Origin and history

Quinoa is an Andean plant which originated in the area surrounding Lake Titicaca in Peru and Bolivia. Quinoa was cultivated and used by pre-Columbian civilizations and was replaced by cereals on the arrival of the Spanish, despite being a local staple food at the time.

Existing historical evidence indicates that its domestication by the peoples of America may have occurred between 3,000 and 5,000 years BCE.  There are archeological discoveries of quinoa in tombs of Tarapacá, Calama and Arica in Chile, and in different regions of Peru.

At the time of Spanish arrival, quinoa was well developed technologically and was widely distributed within and beyond Inca territory. The first Spaniard to note the cultivation of quinoa was Pedro de Valdivia who, on noticing the planted crops around Concepción, recorded that, for food, the native indians also sowed quinoa among other plants.

In his royal commentaries, Garcilaso de la Vega, describes quinoa as one of the second grains cultivated on the face of the earth, somewhat resembling millet or short-grain rice. He also mentions the first shipment of seeds to Europe which were unfortunately dead on arrival and unable to germinate, perhaps because of the high humidity of the sea voyage.

Later, Cieza de León (1560) reported that quinoa was cultivated in the highlands of Pasto and Quito, mentioning that little maize but an abundance of quinoa was grown on these cold lands. Also, Patiño (1964) in his chronicles on La Pazmentions the use of quinoa as a source of food for the indigenous populations (Jimenes de la Espada, 1885, II, 68). Finally, Humboldt, on visiting Colombia, states that quinoa always accompanied and followed the inhabitants of Cundinamarca.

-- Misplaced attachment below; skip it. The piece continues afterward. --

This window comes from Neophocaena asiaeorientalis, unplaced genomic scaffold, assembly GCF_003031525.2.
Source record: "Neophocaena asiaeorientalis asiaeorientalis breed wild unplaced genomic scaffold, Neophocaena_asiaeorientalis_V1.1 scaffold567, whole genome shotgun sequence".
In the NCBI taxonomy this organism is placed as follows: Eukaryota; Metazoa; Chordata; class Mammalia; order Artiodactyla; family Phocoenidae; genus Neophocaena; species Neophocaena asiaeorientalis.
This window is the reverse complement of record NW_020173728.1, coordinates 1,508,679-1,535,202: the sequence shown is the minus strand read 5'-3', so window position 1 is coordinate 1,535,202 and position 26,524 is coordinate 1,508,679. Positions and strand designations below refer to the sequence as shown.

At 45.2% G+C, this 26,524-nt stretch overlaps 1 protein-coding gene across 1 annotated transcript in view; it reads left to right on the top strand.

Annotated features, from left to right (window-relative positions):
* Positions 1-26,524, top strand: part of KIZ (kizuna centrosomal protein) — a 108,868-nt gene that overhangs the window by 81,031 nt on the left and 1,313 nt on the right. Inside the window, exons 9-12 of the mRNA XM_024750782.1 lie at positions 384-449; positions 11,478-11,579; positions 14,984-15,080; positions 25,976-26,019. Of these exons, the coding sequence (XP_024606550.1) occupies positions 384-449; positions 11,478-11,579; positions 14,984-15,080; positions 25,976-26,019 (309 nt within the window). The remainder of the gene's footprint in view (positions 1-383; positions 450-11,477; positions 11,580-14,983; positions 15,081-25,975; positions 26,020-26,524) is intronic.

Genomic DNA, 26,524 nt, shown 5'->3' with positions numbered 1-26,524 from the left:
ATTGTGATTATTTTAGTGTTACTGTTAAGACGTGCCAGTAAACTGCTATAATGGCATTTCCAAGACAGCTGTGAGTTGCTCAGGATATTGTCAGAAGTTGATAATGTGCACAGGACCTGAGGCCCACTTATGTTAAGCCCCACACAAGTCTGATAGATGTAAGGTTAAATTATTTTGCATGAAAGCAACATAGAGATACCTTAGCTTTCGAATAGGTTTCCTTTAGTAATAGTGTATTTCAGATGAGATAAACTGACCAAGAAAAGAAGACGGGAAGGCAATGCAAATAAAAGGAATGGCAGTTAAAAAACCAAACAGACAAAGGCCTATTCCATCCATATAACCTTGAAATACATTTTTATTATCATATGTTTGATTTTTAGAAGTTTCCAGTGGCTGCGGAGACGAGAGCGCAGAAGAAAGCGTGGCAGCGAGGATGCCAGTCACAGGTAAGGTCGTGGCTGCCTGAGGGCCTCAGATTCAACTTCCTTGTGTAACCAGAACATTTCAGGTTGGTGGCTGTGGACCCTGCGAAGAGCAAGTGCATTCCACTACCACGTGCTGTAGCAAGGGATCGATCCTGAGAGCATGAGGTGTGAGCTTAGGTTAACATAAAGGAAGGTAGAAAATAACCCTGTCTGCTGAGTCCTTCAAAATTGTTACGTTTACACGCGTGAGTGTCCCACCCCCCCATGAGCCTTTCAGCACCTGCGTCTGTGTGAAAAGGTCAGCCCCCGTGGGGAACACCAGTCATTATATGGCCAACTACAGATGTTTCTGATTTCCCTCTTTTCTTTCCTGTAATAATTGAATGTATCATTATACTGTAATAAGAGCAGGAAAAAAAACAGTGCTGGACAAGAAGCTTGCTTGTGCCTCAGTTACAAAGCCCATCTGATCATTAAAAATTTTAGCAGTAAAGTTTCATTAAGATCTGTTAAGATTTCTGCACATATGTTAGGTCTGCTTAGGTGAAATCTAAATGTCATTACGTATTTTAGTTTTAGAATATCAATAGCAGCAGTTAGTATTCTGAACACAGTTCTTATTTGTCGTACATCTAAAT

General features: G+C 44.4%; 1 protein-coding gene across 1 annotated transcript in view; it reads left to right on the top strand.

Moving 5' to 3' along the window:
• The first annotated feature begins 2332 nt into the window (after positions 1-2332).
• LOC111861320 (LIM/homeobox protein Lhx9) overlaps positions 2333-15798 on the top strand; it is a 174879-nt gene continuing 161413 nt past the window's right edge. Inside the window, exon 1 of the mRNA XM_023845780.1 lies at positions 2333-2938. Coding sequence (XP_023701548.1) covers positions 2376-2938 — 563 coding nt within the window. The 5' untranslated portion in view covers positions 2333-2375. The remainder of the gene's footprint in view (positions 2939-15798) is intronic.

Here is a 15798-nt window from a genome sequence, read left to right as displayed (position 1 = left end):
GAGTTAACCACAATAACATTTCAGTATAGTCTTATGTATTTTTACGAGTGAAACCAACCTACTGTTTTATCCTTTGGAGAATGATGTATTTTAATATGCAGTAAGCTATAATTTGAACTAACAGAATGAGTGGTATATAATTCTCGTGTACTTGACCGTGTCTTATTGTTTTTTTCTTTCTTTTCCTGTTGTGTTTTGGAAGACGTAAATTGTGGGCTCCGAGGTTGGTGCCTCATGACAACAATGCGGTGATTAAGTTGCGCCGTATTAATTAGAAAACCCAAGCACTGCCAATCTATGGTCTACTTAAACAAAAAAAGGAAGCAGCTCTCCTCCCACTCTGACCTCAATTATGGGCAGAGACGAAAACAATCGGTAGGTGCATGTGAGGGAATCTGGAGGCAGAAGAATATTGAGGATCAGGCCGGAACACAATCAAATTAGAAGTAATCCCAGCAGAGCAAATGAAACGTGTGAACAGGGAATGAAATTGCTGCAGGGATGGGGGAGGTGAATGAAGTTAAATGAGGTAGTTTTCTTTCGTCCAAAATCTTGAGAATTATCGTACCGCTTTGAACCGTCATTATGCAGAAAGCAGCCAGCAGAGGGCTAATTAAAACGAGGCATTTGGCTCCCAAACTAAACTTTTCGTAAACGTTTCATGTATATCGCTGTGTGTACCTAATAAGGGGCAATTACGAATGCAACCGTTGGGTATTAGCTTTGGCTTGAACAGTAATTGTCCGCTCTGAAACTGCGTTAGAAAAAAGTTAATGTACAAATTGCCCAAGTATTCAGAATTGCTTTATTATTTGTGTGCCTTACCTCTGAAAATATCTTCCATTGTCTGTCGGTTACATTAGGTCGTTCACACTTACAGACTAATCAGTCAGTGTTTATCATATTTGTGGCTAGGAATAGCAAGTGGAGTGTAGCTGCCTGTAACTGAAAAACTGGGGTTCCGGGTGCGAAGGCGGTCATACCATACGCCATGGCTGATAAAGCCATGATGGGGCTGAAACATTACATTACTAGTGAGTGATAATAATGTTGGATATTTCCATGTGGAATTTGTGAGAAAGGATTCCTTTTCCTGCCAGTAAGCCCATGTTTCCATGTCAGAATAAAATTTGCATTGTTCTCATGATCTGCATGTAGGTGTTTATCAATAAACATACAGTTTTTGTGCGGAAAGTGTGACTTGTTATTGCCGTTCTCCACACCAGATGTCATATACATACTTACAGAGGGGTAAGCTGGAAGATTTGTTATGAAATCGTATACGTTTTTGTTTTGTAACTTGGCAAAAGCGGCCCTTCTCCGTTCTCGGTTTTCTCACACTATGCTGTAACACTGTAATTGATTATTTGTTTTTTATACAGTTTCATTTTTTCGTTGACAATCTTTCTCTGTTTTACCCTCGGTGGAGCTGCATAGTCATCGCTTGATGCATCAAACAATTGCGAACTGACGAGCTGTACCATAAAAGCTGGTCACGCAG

Before its domestication, wild quinoa was probably first used mainly as a source of food from its leaves and seeds. There is early evidence of its morphology on pottery from the Tiahuanaco culture depicting a quinoa plant with several panicles along its stem, which would suggest one of the more primitive strains of the plant.

Its genetic variability indicates quinoa as an oligocentric species with widely distributed centre of origin and multiple diversification. The Andean region and, in particular, the shores of Lake Titicaca present the greatest genetic diversity and variation.

Quinoa has undergone a wide range of morphological changes during its domestication and as a result of human activity. These include a more compact inflorescence at the tip of the plant, an increase in size of stem and seed, loss of seed dispersal mechanisms and high levels of pigmentation.

During domestication the Andean populations no doubt selected genotypes according to use and tolerance to adverse biotic and abiotic factors, resulting in today’s plants and ecotypes with their different characteristics, such as "Chullpi" for soups, "Pasankalla" for toasting, "Coytos" for flour, "Reales" for "pissara" or grains, "Utusaya" to resist salinity, "Witullas" and "Achachinos" to resist cold, "Kcancollas" to resist drought, "Quellus" or yellow seed for high yield, "Chewecas" to resist excessive humidity, "Ayaras" for nutritional value (high balance of essential amino acids and proteins), and "Ratuquis" for early growth.

Source:  Mujica, A.; Jacobsen, S.E.; Izquierdo, J.; y Marathee, J. P. (Editores). Quinua (Chenopodium quinoa Willd.); Ancestral cultivo andino, alimento del presente y futuro. FAO. Santiago de Chile. 2001.